Chapter

Port in a Storm, 1840–1880

Margaret M. Mulrooney

in Race, Place, and Memory

Published by University Press of Florida

Published in print February 2018 | ISBN: 9780813054926
Published online September 2018 | e-ISBN: 9780813053462 | DOI: https://dx.doi.org/10.5744/florida/9780813054926.003.0003
Port in a Storm, 1840–1880

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This chapter outlines the dramatic changes underway in Wilmington and in North Carolina during this period. Wilmington’s white elite actively embraced progress, becoming more and more pro-business and industry even as they maintained ties to agricultural production and plantation culture. At the same time, a white middle class emerged that included newcomers from the north and Europe as well as homegrown entrepreneurs. Industrial activity was not only integral to the port city’s development as a distinctive place, but it sparked spatial, social, economic, political, and cultural changes that helped free and enslaved blacks to resist their oppression. By 1850, the city’s most progressive, forward-thinking whites were struggling to maintain their supremacy and so they looked, ironically, to the past, especially remembrances of the colonial era as well as traditional modes of organized violence. During the stormy years of sectional crisis, southern rebellion, and Reconstruction, these efforts increased dramatically, but so did black Wilmingtonians’ use of similar methods to gain freedom and citizenship.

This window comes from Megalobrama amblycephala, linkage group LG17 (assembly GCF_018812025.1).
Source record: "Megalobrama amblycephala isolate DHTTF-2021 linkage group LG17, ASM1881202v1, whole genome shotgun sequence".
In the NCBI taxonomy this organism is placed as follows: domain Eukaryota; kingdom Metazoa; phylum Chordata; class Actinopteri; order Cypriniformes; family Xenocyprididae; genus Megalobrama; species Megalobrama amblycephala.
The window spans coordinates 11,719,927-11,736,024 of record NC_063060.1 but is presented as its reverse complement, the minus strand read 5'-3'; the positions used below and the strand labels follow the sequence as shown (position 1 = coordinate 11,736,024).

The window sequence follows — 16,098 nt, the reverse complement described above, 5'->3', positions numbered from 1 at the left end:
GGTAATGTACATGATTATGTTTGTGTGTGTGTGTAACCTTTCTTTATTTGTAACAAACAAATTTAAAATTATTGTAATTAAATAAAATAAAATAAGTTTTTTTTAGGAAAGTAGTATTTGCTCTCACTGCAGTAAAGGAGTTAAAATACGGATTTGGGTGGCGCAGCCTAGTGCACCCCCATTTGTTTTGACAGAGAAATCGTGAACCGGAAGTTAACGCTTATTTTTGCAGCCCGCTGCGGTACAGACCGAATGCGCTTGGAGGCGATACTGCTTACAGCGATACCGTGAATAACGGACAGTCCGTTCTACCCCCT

Keywords: Plantation culture; White supremacy; Reconstruction

Chapter.  24195 words.  Illustrated.

Subjects: Social and Cultural History

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